Brokering Boundary Crossings through the SoTL Landscape of Practice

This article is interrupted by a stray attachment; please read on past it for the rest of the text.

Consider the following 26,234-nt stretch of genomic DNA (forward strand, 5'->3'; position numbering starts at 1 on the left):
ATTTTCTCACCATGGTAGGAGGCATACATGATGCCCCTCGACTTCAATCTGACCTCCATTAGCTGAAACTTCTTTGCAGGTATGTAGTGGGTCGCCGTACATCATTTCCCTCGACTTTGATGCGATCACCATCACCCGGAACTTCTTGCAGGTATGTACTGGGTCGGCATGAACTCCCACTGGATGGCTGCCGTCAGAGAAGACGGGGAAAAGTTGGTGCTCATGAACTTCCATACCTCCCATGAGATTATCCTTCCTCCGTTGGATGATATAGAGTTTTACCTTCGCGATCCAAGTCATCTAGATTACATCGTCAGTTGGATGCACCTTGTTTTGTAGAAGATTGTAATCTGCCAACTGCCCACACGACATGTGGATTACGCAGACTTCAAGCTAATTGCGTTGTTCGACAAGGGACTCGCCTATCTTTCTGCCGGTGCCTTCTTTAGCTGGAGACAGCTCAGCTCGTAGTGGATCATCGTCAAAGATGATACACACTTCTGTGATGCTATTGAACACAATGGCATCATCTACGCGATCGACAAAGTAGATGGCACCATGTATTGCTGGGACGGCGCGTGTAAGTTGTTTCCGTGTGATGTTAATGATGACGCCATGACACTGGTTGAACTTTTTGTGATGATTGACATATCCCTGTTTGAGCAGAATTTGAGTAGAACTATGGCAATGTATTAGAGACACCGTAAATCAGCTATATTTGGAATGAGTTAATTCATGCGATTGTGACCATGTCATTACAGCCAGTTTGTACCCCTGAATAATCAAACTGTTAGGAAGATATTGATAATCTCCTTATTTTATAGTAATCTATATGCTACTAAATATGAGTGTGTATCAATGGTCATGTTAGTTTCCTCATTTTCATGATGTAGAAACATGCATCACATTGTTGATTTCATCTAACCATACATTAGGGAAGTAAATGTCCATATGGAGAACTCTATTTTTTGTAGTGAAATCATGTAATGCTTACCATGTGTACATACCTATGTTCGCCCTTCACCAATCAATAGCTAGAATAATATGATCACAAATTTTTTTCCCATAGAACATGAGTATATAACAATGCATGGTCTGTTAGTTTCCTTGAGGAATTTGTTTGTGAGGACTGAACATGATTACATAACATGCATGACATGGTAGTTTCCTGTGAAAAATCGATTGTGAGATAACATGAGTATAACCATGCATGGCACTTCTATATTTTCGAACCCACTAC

This study examines the lived experiences of seven internationally diverse scholars from Canada, the United States, New Zealand, and Australia to answer the question: how do we make meaning of our collective boundary crossing experiences across disciplines and positions within SoTL? Our positions range from graduate student, faculty, and academic developers, to department chair and centre director. We conducted a phenomenological study, based on narratives of experience, and drew on Wenger-Trayner and Wenger-Trayner’s (2015) theoretical framework that explores the features of a landscape of practice. Guided by this framework, we analyze our boundary crossings and brokering across the “diverse, political and flat” features of the SoTL landscape. Our collective findings highlight the critical role brokers play in facilitating boundary crossings. Brokering is precarious, bringing people together, building trusting relationships, and developing legitimacy while negotiating deadlocks, bureaucracy, authorities, and a multitude of challenges. Brokers, we found, require strength and resilience to mobilise, influence, and drive change in the landscape to transform existing practices or create new ones. We suggest that our analytical process can be used as a tool of analysis for future research about how brokers influence the SoTL landscape of practice and how brokering enhances SoTL development, support, and leadership.
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